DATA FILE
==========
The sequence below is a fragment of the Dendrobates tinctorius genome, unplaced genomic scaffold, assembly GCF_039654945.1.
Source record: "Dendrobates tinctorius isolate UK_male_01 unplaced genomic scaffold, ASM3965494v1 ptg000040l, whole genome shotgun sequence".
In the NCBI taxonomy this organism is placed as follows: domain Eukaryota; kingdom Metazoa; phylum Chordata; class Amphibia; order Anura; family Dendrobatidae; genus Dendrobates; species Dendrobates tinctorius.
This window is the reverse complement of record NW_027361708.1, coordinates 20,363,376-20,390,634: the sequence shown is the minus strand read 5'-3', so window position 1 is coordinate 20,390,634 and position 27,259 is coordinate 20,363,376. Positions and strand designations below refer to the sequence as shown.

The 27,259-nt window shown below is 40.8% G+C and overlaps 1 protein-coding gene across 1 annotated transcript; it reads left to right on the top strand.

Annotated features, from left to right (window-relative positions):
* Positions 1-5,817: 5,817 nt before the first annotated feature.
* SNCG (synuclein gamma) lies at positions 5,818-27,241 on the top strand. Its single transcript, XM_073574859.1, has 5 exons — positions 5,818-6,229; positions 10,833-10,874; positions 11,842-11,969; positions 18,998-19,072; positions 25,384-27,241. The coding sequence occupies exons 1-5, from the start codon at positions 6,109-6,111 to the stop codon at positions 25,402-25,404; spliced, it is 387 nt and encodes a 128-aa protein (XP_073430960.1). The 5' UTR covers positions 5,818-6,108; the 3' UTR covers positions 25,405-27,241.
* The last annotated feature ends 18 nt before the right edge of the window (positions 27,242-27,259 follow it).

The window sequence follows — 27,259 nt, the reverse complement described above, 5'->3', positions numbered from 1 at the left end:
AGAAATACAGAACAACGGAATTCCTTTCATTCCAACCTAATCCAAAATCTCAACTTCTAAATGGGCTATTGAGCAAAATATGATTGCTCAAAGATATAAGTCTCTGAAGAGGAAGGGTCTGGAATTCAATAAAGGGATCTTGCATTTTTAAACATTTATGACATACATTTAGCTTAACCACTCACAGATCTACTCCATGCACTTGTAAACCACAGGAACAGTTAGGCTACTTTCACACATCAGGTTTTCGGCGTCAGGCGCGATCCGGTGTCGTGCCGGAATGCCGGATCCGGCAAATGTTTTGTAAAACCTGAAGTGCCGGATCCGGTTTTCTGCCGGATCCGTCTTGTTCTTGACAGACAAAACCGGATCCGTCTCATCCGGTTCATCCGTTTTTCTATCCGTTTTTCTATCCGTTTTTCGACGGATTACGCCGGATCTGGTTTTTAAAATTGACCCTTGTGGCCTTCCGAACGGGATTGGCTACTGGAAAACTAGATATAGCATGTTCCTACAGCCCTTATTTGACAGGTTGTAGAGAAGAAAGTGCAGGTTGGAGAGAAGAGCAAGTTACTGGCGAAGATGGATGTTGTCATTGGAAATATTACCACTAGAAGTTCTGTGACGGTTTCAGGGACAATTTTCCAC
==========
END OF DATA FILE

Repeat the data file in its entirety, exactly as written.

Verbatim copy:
The sequence below is a fragment of the Dendrobates tinctorius genome, unplaced genomic scaffold, assembly GCF_039654945.1.
Source record: "Dendrobates tinctorius isolate UK_male_01 unplaced genomic scaffold, ASM3965494v1 ptg000040l, whole genome shotgun sequence".
In the NCBI taxonomy this organism is placed as follows: domain Eukaryota; kingdom Metazoa; phylum Chordata; class Amphibia; order Anura; family Dendrobatidae; genus Dendrobates; species Dendrobates tinctorius.
This window is the reverse complement of record NW_027361708.1, coordinates 20,363,376-20,390,634: the sequence shown is the minus strand read 5'-3', so window position 1 is coordinate 20,390,634 and position 27,259 is coordinate 20,363,376. Positions and strand designations below refer to the sequence as shown.

The 27,259-nt window shown below is 40.8% G+C and overlaps 1 protein-coding gene across 1 annotated transcript; it reads left to right on the top strand.

Annotated features, from left to right (window-relative positions):
* Positions 1-5,817: 5,817 nt before the first annotated feature.
* SNCG (synuclein gamma) lies at positions 5,818-27,241 on the top strand. Its single transcript, XM_073574859.1, has 5 exons — positions 5,818-6,229; positions 10,833-10,874; positions 11,842-11,969; positions 18,998-19,072; positions 25,384-27,241. The coding sequence occupies exons 1-5, from the start codon at positions 6,109-6,111 to the stop codon at positions 25,402-25,404; spliced, it is 387 nt and encodes a 128-aa protein (XP_073430960.1). The 5' UTR covers positions 5,818-6,108; the 3' UTR covers positions 25,405-27,241.
* The last annotated feature ends 18 nt before the right edge of the window (positions 27,242-27,259 follow it).

The window sequence follows — 27,259 nt, the reverse complement described above, 5'->3', positions numbered from 1 at the left end:
AGAAATACAGAACAACGGAATTCCTTTCATTCCAACCTAATCCAAAATCTCAACTTCTAAATGGGCTATTGAGCAAAATATGATTGCTCAAAGATATAAGTCTCTGAAGAGGAAGGGTCTGGAATTCAATAAAGGGATCTTGCATTTTTAAACATTTATGACATACATTTAGCTTAACCACTCACAGATCTACTCCATGCACTTGTAAACCACAGGAACAGTTAGGCTACTTTCACACATCAGGTTTTCGGCGTCAGGCGCGATCCGGTGTCGTGCCGGAATGCCGGATCCGGCAAATGTTTTGTAAAACCTGAAGTGCCGGATCCGGTTTTCTGCCGGATCCGTCTTGTTCTTGACAGACAAAACCGGATCCGTCTCATCCGGTTCATCCGTTTTTCTATCCGTTTTTCTATCCGTTTTTCGACGGATTACGCCGGATCTGGTTTTTAAAATTGACCCTTGTGGCCTTCCGAACGGGATTGGCTACTGGAAAACTAGATATAGCATGTTCCTACAGCCCTTATTTGACAGGTTGTAGAGAAGAAAGTGCAGGTTGGAGAGAAGAGCAAGTTACTGGCGAAGATGGATGTTGTCATTGGAAATATTACCACTAGAAGTTCTGTGACGGTTTCAGGGACAATTTTCCAC